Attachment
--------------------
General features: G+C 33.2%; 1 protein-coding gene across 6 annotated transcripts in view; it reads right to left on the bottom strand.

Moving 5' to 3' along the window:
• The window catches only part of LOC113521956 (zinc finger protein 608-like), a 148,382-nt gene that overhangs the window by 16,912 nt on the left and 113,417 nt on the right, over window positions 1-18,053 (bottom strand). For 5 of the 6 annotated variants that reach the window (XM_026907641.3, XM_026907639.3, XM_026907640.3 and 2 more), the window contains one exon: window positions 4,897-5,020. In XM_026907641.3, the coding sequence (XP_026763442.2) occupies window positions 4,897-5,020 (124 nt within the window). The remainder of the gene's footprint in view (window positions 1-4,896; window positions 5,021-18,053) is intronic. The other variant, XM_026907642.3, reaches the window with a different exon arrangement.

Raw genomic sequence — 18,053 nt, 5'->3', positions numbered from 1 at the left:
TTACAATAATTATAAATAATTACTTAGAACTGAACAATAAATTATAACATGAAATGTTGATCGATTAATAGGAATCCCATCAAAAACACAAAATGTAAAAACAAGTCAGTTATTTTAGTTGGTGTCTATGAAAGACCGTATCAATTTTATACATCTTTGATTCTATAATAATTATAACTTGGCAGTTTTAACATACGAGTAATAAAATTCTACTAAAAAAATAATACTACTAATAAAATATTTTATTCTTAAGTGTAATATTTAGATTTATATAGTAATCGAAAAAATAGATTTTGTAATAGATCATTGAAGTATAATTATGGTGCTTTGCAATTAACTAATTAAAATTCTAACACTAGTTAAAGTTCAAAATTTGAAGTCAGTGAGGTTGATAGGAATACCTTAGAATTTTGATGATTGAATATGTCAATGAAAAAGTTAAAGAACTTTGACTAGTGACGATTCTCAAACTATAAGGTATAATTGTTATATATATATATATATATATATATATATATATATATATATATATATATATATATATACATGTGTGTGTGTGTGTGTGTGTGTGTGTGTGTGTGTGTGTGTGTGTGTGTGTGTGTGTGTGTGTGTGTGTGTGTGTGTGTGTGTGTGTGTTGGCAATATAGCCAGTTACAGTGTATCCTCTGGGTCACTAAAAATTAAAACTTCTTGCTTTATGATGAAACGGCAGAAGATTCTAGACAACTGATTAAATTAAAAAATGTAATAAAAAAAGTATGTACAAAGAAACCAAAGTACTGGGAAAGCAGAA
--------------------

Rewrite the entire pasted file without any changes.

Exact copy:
General features: G+C 33.2%; 1 protein-coding gene across 6 annotated transcripts in view; it reads right to left on the bottom strand.

Moving 5' to 3' along the window:
• The window catches only part of LOC113521956 (zinc finger protein 608-like), a 148,382-nt gene that overhangs the window by 16,912 nt on the left and 113,417 nt on the right, over window positions 1-18,053 (bottom strand). For 5 of the 6 annotated variants that reach the window (XM_026907641.3, XM_026907639.3, XM_026907640.3 and 2 more), the window contains one exon: window positions 4,897-5,020. In XM_026907641.3, the coding sequence (XP_026763442.2) occupies window positions 4,897-5,020 (124 nt within the window). The remainder of the gene's footprint in view (window positions 1-4,896; window positions 5,021-18,053) is intronic. The other variant, XM_026907642.3, reaches the window with a different exon arrangement.

Raw genomic sequence — 18,053 nt, 5'->3', positions numbered from 1 at the left:
TTACAATAATTATAAATAATTACTTAGAACTGAACAATAAATTATAACATGAAATGTTGATCGATTAATAGGAATCCCATCAAAAACACAAAATGTAAAAACAAGTCAGTTATTTTAGTTGGTGTCTATGAAAGACCGTATCAATTTTATACATCTTTGATTCTATAATAATTATAACTTGGCAGTTTTAACATACGAGTAATAAAATTCTACTAAAAAAATAATACTACTAATAAAATATTTTATTCTTAAGTGTAATATTTAGATTTATATAGTAATCGAAAAAATAGATTTTGTAATAGATCATTGAAGTATAATTATGGTGCTTTGCAATTAACTAATTAAAATTCTAACACTAGTTAAAGTTCAAAATTTGAAGTCAGTGAGGTTGATAGGAATACCTTAGAATTTTGATGATTGAATATGTCAATGAAAAAGTTAAAGAACTTTGACTAGTGACGATTCTCAAACTATAAGGTATAATTGTTATATATATATATATATATATATATATATATATATATATATATATATATATATATATACATGTGTGTGTGTGTGTGTGTGTGTGTGTGTGTGTGTGTGTGTGTGTGTGTGTGTGTGTGTGTGTGTGTGTGTGTGTGTGTGTGTGTGTGTTGGCAATATAGCCAGTTACAGTGTATCCTCTGGGTCACTAAAAATTAAAACTTCTTGCTTTATGATGAAACGGCAGAAGATTCTAGACAACTGATTAAATTAAAAAATGTAATAAAAAAAGTATGTACAAAGAAACCAAAGTACTGGGAAAGCAGAA